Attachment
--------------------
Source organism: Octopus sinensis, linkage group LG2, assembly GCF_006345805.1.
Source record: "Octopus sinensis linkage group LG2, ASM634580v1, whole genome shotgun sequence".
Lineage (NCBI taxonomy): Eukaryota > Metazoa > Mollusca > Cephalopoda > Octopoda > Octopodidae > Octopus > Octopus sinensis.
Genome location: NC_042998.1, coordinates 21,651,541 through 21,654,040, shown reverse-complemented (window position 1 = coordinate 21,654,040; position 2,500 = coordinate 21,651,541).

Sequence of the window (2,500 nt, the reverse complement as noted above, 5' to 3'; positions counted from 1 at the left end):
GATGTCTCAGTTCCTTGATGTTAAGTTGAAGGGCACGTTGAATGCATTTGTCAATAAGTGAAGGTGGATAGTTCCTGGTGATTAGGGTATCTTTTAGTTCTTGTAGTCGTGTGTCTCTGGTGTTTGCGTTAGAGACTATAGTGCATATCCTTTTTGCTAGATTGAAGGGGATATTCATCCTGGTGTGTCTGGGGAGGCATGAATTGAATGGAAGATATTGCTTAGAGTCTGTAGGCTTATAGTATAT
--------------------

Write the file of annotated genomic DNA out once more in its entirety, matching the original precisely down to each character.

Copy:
Source organism: Octopus sinensis, linkage group LG2, assembly GCF_006345805.1.
Source record: "Octopus sinensis linkage group LG2, ASM634580v1, whole genome shotgun sequence".
Lineage (NCBI taxonomy): Eukaryota > Metazoa > Mollusca > Cephalopoda > Octopoda > Octopodidae > Octopus > Octopus sinensis.
Genome location: NC_042998.1, coordinates 21,651,541 through 21,654,040, shown reverse-complemented (window position 1 = coordinate 21,654,040; position 2,500 = coordinate 21,651,541).

Sequence of the window (2,500 nt, the reverse complement as noted above, 5' to 3'; positions counted from 1 at the left end):
GATGTCTCAGTTCCTTGATGTTAAGTTGAAGGGCACGTTGAATGCATTTGTCAATAAGTGAAGGTGGATAGTTCCTGGTGATTAGGGTATCTTTTAGTTCTTGTAGTCGTGTGTCTCTGGTGTTTGCGTTAGAGACTATAGTGCATATCCTTTTTGCTAGATTGAAGGGGATATTCATCCTGGTGTGTCTGGGGAGGCATGAATTGAATGGAAGATATTGCTTAGAGTCTGTAGGCTTATAGTATAT